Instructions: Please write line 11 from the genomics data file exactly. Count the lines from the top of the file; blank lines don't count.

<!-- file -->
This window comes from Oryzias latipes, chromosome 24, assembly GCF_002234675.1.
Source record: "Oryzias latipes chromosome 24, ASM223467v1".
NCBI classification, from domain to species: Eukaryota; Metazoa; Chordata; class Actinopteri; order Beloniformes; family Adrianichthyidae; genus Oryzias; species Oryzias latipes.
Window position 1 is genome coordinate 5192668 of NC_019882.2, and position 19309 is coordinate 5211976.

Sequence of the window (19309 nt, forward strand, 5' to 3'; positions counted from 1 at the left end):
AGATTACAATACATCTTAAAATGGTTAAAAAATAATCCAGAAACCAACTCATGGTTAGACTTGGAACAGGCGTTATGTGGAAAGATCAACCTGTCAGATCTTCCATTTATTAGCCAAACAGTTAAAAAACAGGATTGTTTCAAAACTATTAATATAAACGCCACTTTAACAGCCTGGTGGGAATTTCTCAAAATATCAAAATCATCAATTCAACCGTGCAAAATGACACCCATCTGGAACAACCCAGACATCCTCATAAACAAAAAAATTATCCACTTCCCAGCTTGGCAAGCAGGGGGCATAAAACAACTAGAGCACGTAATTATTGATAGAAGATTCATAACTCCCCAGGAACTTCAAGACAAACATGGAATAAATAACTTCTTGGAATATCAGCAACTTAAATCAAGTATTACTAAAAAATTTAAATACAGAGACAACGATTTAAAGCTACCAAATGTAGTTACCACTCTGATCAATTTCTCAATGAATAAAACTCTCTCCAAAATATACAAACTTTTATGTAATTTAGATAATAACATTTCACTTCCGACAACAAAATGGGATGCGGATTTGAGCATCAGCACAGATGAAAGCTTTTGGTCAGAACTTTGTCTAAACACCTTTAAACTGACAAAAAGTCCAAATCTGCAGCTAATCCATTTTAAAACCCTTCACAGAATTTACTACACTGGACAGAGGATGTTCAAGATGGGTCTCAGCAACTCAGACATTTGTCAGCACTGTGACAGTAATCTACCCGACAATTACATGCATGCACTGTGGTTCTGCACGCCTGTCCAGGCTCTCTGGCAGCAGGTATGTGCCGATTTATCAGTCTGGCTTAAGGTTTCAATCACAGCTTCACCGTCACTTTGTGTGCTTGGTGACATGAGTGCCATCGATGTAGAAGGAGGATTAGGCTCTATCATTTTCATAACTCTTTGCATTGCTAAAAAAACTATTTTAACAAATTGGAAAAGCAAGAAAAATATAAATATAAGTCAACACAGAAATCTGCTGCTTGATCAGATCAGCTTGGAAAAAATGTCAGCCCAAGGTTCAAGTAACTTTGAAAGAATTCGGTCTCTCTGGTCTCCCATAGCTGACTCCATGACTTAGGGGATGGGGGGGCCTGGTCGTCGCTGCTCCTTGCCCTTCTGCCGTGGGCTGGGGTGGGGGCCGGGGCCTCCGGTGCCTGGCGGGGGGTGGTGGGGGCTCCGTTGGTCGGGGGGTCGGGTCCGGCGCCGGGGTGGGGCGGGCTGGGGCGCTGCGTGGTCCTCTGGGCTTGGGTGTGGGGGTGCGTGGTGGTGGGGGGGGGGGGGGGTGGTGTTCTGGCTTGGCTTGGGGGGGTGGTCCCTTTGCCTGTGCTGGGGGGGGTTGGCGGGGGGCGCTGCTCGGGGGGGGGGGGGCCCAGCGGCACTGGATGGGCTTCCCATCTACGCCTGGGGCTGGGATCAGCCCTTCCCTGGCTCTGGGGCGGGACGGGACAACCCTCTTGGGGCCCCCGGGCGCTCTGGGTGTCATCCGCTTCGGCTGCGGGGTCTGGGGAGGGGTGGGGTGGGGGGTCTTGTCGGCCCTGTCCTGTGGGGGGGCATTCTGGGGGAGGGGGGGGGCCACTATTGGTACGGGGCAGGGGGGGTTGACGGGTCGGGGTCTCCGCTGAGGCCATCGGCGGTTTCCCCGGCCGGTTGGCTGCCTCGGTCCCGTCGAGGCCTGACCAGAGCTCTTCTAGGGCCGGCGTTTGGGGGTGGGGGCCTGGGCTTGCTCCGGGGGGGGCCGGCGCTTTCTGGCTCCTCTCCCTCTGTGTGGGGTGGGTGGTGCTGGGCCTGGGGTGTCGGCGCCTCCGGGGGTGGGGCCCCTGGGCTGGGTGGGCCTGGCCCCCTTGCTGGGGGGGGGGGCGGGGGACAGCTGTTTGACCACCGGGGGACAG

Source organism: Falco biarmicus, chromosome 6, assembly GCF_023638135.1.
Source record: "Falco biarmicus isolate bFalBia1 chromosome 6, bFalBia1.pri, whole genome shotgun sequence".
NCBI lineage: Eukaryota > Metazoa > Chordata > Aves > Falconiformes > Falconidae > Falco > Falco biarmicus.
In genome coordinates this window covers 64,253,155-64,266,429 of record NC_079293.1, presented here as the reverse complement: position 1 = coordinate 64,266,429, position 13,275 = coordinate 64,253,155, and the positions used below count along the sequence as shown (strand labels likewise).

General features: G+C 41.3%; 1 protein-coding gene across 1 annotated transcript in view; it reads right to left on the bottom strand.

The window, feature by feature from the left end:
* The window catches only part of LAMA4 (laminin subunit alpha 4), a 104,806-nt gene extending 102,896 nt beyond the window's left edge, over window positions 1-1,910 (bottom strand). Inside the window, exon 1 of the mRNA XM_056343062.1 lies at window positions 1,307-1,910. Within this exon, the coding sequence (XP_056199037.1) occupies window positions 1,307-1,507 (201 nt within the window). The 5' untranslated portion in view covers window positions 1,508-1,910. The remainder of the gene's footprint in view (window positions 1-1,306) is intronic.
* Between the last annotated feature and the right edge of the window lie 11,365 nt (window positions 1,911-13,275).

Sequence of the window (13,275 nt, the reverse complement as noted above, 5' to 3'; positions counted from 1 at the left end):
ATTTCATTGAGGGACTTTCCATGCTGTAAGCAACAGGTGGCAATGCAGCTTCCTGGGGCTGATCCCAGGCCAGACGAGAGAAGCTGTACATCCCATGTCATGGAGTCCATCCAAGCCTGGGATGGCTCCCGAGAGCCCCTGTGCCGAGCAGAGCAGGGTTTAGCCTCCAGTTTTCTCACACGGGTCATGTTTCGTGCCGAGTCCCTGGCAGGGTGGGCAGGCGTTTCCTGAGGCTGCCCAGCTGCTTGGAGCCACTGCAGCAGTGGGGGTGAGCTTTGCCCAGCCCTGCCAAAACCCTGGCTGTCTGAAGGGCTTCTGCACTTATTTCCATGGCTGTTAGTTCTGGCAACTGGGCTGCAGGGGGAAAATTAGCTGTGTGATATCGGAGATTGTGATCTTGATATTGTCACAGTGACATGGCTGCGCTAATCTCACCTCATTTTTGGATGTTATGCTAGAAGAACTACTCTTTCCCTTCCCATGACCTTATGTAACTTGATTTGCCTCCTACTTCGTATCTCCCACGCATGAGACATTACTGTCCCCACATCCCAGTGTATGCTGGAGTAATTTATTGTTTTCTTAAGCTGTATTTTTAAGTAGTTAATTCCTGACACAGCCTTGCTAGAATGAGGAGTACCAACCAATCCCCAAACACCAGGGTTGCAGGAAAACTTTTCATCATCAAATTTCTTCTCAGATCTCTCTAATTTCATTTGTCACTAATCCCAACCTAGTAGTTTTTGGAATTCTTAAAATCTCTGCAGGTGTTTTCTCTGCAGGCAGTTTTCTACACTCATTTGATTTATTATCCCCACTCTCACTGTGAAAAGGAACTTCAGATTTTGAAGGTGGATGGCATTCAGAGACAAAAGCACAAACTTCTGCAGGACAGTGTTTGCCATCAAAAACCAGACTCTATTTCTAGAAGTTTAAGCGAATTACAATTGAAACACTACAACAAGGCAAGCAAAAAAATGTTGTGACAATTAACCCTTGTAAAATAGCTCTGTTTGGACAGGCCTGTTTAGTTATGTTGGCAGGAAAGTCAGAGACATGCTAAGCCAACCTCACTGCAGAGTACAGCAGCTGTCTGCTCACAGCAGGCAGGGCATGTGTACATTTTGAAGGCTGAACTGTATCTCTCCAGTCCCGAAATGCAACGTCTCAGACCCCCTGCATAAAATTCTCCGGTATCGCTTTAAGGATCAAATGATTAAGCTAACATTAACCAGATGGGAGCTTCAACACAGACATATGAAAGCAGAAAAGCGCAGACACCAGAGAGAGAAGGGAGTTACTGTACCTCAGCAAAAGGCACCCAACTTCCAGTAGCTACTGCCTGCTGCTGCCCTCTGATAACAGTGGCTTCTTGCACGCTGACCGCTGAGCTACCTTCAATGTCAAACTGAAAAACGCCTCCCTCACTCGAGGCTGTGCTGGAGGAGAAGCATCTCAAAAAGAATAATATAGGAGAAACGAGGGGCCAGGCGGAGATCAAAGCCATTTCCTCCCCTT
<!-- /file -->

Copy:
General features: G+C 41.3%; 1 protein-coding gene across 1 annotated transcript in view; it reads right to left on the bottom strand.